How to measure head for helmet? The most effective and important safety measure a motorcyclist can invest in is the helmet. No other single piece of motorcycle gear provides more protection, or more return on investment, in the event of a crash.
This explains why a motorcycle helmet should not be bought based on the price or appearance. A rider should buy the best fitting, most highly rated helmet he or she can afford.
How to measure head for helmet?
The bottom line is the best helmet is the one that fits is comfortable and allows you to ride without inhibiting your range of motion or ability to perform the necessary functions to safely operate a motorcycle.
The most important helmet fitting aspect to consider before determining helmet size is helmet shape. The shape of the rider’s head plays a crucial role in selecting a proper fitting motorcycle helmet. All helmet manufacturers design their lids to fit a specific head shape. These often range across three primary designations – long oval, intermediate oval, and round oval.
- Long Oval – Shaped for a head which is longer front-to-back (from forehead to the back of the skull) than it is side-to-side (ear to ear).
- Intermediate Oval – Shaped for a head which is slightly longer front-to-back than it is side-to-side. Most motorcycle helmets will fall into this category as it is the most common head shape; if a helmet does not state its shape, this is usually it.
- Round Oval – Shaped for a head which has almost identical front-to-back and side-to-side measurements.
Once the head shape is determined, it is easier to filter the enormous selection of available motorcycle helmets down to a smaller, more appropriate list of those which will fit the rider’s head. Now it is time to find the correct size of the motorcycle helmet.
Sizing a motorcycle helmet
Measuring for motorcycle helmet size is as simple as looking for a good fitted hat. The difference is in how the helmet fits over the rider’s head. The best tool for this is a seamstress or tailor’s tape measure. It is flexible enough to wrap around the rider’s skull and marked in useful increments for determining an accurate size. Use it to find which size of helmet suits you:
- Wrap the measuring tape around the fullest part of the head – this will be just above the ears and about a half-inch above the eyebrows for most – and take the measurement at the forehead. To get the most accurate measure, have a friend help with this step.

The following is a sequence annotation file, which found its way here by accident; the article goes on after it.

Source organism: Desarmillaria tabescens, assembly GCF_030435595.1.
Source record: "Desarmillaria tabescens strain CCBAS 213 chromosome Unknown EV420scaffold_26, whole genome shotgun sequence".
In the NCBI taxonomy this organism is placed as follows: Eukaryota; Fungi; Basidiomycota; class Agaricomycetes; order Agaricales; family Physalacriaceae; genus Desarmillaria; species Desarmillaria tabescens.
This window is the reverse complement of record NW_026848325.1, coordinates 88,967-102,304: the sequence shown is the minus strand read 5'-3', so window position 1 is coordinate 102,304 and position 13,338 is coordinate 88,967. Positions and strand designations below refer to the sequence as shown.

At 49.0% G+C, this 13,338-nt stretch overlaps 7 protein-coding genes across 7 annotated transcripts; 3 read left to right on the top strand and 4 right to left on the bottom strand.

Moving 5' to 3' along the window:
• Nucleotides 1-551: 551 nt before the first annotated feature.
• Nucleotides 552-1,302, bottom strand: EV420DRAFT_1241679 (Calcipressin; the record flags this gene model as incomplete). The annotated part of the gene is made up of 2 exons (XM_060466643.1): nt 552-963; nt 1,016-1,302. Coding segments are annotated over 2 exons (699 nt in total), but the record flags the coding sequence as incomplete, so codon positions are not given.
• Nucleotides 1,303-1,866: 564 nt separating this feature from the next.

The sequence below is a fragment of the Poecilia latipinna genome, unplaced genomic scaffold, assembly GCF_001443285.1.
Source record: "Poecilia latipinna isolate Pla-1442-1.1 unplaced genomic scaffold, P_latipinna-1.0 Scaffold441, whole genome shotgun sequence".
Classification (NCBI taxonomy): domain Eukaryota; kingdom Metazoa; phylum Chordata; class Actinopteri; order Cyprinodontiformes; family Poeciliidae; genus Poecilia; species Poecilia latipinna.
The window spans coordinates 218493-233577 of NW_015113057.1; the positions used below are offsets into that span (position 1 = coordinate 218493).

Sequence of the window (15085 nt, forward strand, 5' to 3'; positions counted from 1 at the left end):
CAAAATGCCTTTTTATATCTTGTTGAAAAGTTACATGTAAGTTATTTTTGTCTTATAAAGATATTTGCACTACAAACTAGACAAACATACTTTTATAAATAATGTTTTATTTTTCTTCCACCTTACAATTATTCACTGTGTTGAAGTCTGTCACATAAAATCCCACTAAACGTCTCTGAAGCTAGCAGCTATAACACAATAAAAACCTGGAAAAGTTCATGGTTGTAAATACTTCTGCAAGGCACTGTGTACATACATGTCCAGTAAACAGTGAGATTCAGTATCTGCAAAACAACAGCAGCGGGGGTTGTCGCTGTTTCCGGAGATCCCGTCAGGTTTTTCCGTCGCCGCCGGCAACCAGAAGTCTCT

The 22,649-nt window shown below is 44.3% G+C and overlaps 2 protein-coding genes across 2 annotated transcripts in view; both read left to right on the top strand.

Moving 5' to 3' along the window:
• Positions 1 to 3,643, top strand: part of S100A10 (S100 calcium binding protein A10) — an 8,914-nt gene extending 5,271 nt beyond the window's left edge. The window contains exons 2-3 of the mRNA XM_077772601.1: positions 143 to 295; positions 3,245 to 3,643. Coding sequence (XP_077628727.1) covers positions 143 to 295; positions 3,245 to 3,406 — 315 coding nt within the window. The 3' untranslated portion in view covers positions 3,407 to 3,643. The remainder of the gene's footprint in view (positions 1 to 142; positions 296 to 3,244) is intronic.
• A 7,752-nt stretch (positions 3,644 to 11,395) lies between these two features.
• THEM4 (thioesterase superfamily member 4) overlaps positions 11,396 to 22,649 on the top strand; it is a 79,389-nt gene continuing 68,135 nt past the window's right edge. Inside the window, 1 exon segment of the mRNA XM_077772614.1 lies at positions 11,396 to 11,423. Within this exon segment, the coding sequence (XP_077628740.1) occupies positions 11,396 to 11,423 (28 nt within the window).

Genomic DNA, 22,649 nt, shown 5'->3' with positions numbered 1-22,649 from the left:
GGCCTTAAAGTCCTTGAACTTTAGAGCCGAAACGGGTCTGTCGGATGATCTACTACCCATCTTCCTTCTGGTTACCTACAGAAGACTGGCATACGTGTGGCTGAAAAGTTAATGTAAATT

- Take the measurement and compare to the size chart on the page for the desired motorcycle helmet (you might have to scroll down). Each manufacturer has sizing which is specific to its own models, so only rely on the size chart produced for the motorcycle helmet being considered.
When a new helmet is first worn, it should actually be slightly tight, with the interior coming into contact with most of the head, but not so restrictive that it causes any pain. There should be no “hot spots” – places where the helmet’s interior puts pressure on specific points of the skull or face – but it should not move around freely.
With time, a helmet adjusts to match the shape of the rider’s head as it is worn, “breaks-in” and loosens a little. However, it should never become loose enough to easily turn from side to side.
- Put the helmet on – it should be a little tight as it goes on over the head.
- The helmet should sit on the head evenly with the eye port’s upper edge just above the eyebrows and offer good peripheral vision to see side-to-side.
- Put a finger between the helmet interior and the head. If it easily fits, try a smaller size. Some helmet models allow a change in the cheek pads for better fitment, so consider this when checking for proper sizing.
Finally, when deciding on a helmet style – it’s mostly up to personal choice for color, patterns and shield tint but remember the brighter and easier to see a helmet the more likely drivers spot a rider. The face shield should not obscure the rider’s vision in any way and tinted visors should only be used for sunny days.
Types of motorcycle helmets